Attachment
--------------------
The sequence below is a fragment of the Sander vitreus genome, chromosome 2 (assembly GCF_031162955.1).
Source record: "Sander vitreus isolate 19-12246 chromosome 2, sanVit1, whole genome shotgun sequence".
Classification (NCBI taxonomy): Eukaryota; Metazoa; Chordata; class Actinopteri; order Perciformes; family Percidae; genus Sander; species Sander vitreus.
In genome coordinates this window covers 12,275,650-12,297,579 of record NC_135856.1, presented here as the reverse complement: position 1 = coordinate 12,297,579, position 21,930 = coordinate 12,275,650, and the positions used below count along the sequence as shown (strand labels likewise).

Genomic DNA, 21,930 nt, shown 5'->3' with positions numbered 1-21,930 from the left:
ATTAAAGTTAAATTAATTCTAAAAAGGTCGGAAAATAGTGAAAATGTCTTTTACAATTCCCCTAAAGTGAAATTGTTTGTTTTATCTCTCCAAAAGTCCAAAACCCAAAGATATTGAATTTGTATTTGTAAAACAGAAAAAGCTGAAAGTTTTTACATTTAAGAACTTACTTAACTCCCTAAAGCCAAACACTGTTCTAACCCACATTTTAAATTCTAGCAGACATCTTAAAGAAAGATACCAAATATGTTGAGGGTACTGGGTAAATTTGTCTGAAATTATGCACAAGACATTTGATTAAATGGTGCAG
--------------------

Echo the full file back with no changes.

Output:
The sequence below is a fragment of the Sander vitreus genome, chromosome 2 (assembly GCF_031162955.1).
Source record: "Sander vitreus isolate 19-12246 chromosome 2, sanVit1, whole genome shotgun sequence".
Classification (NCBI taxonomy): Eukaryota; Metazoa; Chordata; class Actinopteri; order Perciformes; family Percidae; genus Sander; species Sander vitreus.
In genome coordinates this window covers 12,275,650-12,297,579 of record NC_135856.1, presented here as the reverse complement: position 1 = coordinate 12,297,579, position 21,930 = coordinate 12,275,650, and the positions used below count along the sequence as shown (strand labels likewise).

Genomic DNA, 21,930 nt, shown 5'->3' with positions numbered 1-21,930 from the left:
ATTAAAGTTAAATTAATTCTAAAAAGGTCGGAAAATAGTGAAAATGTCTTTTACAATTCCCCTAAAGTGAAATTGTTTGTTTTATCTCTCCAAAAGTCCAAAACCCAAAGATATTGAATTTGTATTTGTAAAACAGAAAAAGCTGAAAGTTTTTACATTTAAGAACTTACTTAACTCCCTAAAGCCAAACACTGTTCTAACCCACATTTTAAATTCTAGCAGACATCTTAAAGAAAGATACCAAATATGTTGAGGGTACTGGGTAAATTTGTCTGAAATTATGCACAAGACATTTGATTAAATGGTGCAG